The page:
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Indian-origin Tharman Shanmugaratnam becomes president of Singapore

Singapore: One of the most qualified residents of the resource-limited city-state that has gone through numerous stages of growth for more than 50 years is Tharman.
Tharman Shanmugaratnam, a renowned economist and Singapore’s ninth president, is the third person of Indian ancestry to hold the position for the next six years.

Tharman, who was born to Tamil ancestors from the Singapore Indian community, which accounts for about 9% of the more than 2.7 million Singaporean voters, is one of the most qualified residents of the resource-scarce city-state that has gone through several stages of growth over the course of more than 50 years.

Just days before the September 1 presidential elections, the 66-year-old economist, sportsman, and poet said, “I have been deeply privileged to serve you in many ways over the decades, working on the ground as well as shaping national policies for a fairer and more inclusive society, and flying the Singapore flag high abroad.”

In the first contested presidential election since 2011, Tharman won with over 70% of the vote, defeating Ng Kok Song, a former chief investment officer with the Government of Singapore Investment Corp (GIC), and Tan Kin Lian, a former chief of the state-owned union-based insurance group NTUC Income.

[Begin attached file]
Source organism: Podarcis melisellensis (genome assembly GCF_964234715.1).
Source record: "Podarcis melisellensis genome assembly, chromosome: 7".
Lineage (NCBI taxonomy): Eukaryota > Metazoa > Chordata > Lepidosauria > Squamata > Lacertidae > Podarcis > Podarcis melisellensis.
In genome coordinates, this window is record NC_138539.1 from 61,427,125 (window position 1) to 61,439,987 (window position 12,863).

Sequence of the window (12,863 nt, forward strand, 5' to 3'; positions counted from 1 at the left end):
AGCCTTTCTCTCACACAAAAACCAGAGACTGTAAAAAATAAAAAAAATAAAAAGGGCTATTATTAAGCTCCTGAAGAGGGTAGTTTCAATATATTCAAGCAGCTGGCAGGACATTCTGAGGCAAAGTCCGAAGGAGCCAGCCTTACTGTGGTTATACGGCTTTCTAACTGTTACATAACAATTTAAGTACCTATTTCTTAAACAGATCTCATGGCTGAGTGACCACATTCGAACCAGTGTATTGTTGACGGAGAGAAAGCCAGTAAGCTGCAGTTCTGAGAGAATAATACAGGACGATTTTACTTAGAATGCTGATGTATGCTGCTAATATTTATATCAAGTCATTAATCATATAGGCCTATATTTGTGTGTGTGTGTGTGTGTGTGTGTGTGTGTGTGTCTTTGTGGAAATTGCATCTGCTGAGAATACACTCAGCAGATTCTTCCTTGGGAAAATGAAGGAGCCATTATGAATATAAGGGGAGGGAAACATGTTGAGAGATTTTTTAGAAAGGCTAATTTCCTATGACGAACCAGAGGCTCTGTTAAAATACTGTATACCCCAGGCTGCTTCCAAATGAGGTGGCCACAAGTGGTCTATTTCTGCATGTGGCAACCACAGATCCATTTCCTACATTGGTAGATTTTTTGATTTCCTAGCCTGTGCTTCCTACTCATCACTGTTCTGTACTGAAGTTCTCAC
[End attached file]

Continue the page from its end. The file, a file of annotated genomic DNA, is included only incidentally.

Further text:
The six-year tenure of current President Halimah Yacob expires on September 13. The elected president is in office for six years.

Tharman, a multi-generational Singaporean with Tamil ancestry dating back to the 19th century, was born there on February 25, 1957. Tharman is one of three children born to Emeritus Professor K. Shanmugaratnam, a pathologist renowned as the “father of pathology in Singapore” who established the Singapore Cancer Registry and served as the head of numerous international organizations dedicated to cancer research and pathology. Professor Shanmugaratnam is also the father of Tharman.

Jane Yumiko Ittogi, a Singaporean lawyer with mixed Chinese and Japanese ancestry who works actively in social enterprise and the non-profit arts sector in Singapore, is the spouse of Tharman. The couple has three sons and one daughter.